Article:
Love lust and being in love

These are three different things. One can simplify matters by saying that Love is what is left when lust is gone and you are no longer in love but still want to be with the object of your affections. Being in love is a hormone driven condition that normally lasts up to two years: the time it took in protohuman communities for any children of the union to become self sufficient enough that they could be left to roam around and would be guarded by the remainder of the group. The theory of monogamy mixes all three together. Then when lust fades and the couple are no longer in love and one or both strays they are castigated as imperfect and weak.


Marriage, in the Western sense of a monogamous relationship between two people formalised by a social or legal contract, is not universal. Historically marriage had nothing to do with love, at least for the upper classes, as it was used to cement political alliances. In many cultures a harem situation, similar to that of gorilla bands, was allowed, the most famous being those in the Middle East, but it was also seen in other countries. A Chinese Emperor, with maybe 200 wives, would sleep with a different wife each night, and an official had the duty of ensuring the woman was likely to concieve. The Emperor's preferences were not relevant.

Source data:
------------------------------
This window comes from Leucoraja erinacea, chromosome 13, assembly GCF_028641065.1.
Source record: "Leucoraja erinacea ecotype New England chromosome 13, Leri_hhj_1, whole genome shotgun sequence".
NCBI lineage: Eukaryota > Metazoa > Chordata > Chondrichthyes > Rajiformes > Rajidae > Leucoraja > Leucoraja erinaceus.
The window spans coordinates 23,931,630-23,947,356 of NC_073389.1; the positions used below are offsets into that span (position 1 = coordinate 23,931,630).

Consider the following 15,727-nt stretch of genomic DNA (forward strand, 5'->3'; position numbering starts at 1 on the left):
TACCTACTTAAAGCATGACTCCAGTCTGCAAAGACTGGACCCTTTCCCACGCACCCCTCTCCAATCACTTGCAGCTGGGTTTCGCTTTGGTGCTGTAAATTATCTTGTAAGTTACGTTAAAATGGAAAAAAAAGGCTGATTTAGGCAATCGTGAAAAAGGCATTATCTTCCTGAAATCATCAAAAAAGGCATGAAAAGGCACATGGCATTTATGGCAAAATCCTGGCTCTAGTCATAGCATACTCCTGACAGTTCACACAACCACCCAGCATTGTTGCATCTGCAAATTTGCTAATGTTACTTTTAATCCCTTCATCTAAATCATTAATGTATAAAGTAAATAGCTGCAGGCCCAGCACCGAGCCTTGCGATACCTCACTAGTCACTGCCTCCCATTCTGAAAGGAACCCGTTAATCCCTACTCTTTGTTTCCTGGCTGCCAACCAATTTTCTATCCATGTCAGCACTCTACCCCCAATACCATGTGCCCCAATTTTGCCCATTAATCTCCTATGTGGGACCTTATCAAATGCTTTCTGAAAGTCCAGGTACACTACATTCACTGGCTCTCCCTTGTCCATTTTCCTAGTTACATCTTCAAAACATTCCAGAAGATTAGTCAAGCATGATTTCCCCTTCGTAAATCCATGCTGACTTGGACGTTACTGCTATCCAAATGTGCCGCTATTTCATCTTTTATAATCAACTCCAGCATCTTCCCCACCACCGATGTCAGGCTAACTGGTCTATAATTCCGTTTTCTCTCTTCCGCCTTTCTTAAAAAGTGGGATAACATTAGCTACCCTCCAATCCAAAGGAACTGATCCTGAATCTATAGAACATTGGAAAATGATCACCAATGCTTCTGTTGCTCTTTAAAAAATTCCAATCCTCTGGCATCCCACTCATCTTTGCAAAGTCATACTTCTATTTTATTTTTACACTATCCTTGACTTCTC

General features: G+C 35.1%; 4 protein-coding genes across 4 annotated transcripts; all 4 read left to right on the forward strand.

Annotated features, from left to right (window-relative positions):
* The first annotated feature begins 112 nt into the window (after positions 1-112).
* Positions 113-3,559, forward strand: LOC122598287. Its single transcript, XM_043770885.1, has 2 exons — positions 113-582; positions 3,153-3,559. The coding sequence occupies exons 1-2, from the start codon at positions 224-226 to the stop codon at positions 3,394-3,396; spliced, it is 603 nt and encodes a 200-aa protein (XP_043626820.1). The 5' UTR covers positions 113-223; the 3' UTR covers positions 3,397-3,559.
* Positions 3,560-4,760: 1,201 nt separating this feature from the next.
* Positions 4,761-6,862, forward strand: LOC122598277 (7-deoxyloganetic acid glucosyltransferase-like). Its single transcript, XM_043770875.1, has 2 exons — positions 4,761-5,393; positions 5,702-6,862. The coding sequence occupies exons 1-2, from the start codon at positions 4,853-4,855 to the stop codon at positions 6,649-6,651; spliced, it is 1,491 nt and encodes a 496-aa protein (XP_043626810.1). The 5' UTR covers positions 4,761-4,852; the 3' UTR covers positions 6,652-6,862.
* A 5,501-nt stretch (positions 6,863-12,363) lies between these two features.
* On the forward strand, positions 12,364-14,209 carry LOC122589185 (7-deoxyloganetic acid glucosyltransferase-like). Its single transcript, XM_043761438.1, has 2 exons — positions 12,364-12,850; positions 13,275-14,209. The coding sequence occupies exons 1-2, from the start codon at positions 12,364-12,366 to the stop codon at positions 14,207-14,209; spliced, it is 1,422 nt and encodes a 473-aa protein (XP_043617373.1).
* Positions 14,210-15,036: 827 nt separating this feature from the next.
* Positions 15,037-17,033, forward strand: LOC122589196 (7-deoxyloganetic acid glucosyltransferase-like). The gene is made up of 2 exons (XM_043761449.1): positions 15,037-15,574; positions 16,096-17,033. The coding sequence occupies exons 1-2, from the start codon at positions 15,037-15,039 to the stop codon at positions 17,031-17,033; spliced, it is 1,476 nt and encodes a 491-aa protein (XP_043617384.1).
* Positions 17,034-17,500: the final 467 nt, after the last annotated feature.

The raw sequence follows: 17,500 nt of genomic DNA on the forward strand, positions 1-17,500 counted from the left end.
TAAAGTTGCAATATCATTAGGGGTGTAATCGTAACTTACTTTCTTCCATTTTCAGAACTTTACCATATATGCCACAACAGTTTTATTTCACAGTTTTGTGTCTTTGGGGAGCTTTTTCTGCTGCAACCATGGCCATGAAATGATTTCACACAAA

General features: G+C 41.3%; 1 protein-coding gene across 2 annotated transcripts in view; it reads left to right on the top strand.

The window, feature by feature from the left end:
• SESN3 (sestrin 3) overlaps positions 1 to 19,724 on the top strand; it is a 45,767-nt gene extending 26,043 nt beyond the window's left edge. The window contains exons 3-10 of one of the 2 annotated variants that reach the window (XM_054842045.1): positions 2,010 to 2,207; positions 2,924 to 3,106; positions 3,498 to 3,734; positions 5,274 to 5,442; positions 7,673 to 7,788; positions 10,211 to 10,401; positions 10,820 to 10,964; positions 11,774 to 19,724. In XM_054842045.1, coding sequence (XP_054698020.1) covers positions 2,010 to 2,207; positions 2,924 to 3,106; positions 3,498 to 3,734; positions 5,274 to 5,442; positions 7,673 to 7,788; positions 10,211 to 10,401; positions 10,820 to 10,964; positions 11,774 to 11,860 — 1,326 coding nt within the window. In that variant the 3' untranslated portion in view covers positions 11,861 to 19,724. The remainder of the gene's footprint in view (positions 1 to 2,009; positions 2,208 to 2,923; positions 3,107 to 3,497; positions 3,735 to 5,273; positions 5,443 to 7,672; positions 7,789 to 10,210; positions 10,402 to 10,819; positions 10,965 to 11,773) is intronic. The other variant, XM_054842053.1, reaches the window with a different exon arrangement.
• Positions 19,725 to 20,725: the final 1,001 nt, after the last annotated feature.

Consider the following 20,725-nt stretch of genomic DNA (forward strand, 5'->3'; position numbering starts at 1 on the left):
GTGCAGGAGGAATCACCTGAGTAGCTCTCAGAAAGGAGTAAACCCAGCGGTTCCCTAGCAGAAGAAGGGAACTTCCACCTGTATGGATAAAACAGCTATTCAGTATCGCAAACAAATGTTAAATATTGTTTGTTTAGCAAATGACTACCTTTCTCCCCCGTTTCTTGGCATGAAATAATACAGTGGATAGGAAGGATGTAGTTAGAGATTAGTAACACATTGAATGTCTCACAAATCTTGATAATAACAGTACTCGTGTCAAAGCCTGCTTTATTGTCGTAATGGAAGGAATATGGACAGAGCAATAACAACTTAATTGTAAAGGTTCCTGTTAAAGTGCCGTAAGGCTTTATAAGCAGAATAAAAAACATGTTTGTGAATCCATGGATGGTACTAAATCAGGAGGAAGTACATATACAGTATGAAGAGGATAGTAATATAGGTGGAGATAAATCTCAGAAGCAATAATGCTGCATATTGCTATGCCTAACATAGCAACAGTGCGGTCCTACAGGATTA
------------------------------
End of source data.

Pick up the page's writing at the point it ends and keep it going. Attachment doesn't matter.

Many cultures allow marriage but do not make it a precondition for a sexual relationship between two or more people. I read that in some Middle Eastern countries where sex is allowed only between married couples it is possible to obtain a marriage of limited duration: usually an hour, after which the priest who conducted the marriage also dissolves it.

In some cultures monogamy is the day to day practice but there are frequent festivals where this rule is relaxed: indeed in some places it is a capital offence to have sex with one's regular partner at these times. The nearest Western equivalent would be the Office Party or, for younger people, Ibiza. In other cultures when men go hunting they are expected, on their return to share their meat with someone other than their regular partner: the women choose the man and are not allowed to choose their regular partner. This situation might best be called punctuated monogamy.